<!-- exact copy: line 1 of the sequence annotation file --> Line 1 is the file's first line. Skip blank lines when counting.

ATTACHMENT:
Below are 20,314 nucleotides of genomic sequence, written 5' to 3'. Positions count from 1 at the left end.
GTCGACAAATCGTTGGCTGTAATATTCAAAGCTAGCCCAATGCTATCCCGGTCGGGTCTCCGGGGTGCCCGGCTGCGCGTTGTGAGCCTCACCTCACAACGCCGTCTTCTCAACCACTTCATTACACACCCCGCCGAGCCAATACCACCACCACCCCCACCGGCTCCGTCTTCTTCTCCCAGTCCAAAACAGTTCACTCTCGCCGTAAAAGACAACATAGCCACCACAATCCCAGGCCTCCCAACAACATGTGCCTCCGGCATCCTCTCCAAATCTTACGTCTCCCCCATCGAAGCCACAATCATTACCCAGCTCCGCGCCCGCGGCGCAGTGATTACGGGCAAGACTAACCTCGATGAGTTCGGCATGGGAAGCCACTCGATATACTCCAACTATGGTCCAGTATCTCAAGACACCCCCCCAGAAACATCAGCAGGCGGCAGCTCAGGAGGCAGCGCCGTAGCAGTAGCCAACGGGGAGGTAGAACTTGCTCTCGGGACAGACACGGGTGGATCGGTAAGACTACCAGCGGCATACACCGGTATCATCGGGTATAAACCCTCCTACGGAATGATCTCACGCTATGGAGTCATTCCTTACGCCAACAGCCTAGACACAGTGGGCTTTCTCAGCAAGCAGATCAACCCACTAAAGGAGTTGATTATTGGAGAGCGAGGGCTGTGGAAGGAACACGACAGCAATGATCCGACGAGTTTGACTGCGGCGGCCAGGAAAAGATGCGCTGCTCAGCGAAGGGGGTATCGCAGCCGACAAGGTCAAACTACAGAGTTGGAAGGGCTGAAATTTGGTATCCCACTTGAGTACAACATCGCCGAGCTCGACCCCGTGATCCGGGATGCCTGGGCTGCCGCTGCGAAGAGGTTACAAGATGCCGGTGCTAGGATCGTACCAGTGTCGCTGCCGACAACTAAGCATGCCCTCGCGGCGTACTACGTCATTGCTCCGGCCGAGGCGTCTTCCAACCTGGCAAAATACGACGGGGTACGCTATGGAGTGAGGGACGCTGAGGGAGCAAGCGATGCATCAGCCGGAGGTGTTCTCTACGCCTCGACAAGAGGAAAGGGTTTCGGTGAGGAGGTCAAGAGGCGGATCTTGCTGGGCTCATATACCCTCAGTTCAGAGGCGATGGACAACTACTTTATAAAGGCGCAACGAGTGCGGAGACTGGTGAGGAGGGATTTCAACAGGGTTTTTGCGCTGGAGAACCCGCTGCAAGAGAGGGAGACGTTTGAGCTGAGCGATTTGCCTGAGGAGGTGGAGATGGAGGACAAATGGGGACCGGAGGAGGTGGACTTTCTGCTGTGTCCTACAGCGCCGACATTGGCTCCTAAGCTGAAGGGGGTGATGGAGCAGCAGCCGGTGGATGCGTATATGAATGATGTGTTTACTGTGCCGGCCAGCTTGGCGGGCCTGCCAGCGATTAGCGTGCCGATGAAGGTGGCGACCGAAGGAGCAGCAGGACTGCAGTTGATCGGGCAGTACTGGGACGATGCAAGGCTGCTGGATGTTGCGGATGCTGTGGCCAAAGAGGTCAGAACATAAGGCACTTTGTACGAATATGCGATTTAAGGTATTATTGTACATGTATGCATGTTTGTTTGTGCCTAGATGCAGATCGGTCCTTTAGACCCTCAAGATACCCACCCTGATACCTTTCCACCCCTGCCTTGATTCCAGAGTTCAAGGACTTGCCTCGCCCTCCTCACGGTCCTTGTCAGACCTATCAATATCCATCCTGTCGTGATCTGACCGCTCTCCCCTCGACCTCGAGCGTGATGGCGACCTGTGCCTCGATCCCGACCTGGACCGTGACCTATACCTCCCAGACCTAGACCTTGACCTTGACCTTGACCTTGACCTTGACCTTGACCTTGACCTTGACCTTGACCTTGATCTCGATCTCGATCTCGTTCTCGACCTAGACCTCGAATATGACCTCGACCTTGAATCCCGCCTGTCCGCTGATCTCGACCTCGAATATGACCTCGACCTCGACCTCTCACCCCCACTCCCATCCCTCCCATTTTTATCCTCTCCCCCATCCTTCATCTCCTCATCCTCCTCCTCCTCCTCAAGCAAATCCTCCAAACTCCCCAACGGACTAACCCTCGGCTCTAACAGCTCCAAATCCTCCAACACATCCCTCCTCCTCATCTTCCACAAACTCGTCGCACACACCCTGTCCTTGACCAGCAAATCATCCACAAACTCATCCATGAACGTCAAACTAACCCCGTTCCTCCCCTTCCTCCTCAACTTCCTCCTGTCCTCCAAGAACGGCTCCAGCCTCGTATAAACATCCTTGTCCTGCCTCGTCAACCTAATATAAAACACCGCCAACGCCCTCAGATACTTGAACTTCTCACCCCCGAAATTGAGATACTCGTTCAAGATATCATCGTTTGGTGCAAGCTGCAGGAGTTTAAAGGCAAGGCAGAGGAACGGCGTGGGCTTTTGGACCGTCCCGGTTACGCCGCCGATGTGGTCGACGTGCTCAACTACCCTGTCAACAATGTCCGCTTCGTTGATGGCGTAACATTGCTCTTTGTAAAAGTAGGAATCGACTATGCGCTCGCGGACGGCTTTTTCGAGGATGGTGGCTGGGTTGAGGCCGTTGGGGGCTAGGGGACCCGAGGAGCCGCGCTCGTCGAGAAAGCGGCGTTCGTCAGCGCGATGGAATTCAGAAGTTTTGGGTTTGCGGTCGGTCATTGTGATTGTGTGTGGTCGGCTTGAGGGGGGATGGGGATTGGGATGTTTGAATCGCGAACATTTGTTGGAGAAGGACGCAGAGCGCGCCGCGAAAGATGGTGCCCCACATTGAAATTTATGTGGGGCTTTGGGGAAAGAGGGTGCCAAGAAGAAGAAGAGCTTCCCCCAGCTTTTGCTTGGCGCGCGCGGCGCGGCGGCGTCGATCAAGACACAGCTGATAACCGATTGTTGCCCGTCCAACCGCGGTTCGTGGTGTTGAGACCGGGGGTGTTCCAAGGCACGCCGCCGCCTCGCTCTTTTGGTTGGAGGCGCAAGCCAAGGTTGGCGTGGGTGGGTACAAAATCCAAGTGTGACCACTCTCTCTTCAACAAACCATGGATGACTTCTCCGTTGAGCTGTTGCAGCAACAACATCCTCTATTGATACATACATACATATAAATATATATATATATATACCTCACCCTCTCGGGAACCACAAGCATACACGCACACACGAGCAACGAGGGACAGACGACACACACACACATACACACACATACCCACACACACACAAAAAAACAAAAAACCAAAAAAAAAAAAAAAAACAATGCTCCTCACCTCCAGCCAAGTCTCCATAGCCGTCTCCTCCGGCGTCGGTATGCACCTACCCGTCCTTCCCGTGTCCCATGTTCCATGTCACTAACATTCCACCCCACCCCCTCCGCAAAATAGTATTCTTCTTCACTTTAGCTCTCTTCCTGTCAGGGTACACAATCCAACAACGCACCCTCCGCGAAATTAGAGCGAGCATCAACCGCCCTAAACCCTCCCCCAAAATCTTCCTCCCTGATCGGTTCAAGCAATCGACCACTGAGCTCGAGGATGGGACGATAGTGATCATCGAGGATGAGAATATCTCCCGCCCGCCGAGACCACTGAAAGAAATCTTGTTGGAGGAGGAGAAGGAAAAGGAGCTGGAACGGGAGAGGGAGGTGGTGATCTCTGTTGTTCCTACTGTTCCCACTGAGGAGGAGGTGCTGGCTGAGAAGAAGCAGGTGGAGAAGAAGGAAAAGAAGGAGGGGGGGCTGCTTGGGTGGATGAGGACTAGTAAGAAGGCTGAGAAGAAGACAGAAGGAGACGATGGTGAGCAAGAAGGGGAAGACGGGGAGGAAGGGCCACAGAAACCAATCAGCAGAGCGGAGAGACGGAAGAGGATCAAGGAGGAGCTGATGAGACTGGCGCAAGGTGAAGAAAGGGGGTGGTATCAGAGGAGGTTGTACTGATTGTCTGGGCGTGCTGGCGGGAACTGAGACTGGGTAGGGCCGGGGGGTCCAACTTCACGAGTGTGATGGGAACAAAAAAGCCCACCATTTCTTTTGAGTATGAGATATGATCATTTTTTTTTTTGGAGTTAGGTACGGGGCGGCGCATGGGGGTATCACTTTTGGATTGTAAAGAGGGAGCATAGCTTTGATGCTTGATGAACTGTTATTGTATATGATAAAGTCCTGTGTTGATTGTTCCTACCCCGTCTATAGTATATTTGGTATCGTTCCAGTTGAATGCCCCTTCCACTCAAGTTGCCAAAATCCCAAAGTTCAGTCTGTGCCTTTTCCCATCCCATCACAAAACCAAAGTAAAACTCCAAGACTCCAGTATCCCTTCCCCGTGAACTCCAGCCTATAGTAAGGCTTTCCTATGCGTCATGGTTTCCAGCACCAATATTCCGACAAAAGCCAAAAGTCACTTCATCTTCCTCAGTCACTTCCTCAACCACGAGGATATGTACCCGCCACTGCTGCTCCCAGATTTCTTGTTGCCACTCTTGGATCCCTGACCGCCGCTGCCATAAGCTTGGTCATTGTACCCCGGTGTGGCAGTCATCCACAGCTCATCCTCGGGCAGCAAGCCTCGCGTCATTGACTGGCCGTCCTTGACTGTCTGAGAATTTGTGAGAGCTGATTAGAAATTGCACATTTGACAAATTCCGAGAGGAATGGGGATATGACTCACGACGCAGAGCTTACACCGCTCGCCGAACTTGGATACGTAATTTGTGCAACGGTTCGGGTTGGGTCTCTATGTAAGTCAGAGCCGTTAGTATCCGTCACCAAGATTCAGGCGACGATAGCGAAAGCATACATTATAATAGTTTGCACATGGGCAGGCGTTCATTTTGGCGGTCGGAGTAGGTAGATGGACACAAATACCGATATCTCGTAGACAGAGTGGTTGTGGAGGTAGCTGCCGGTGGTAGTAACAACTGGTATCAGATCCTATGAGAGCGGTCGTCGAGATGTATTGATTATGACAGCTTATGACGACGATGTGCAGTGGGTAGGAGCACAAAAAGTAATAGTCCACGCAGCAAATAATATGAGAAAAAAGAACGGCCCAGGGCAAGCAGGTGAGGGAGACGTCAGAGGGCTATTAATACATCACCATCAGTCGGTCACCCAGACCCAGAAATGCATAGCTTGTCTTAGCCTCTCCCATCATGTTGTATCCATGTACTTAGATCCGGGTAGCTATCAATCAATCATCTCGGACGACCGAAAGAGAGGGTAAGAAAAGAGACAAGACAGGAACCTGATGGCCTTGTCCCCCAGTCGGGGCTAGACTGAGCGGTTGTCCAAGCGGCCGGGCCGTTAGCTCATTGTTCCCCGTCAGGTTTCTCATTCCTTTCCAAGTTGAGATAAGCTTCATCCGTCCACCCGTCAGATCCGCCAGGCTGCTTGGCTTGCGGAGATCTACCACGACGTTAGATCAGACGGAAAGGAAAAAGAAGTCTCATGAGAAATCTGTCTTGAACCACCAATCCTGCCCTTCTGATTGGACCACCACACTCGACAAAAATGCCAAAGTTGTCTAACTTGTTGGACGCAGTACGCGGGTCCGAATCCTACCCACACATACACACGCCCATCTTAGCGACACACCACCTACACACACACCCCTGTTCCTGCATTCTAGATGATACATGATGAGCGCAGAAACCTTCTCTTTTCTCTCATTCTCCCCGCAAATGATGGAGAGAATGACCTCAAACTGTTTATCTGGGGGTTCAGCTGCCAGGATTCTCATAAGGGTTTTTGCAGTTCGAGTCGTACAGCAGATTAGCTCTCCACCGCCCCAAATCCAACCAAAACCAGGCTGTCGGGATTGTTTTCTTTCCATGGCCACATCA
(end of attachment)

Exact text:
Below are 20,314 nucleotides of genomic sequence, written 5' to 3'. Positions count from 1 at the left end.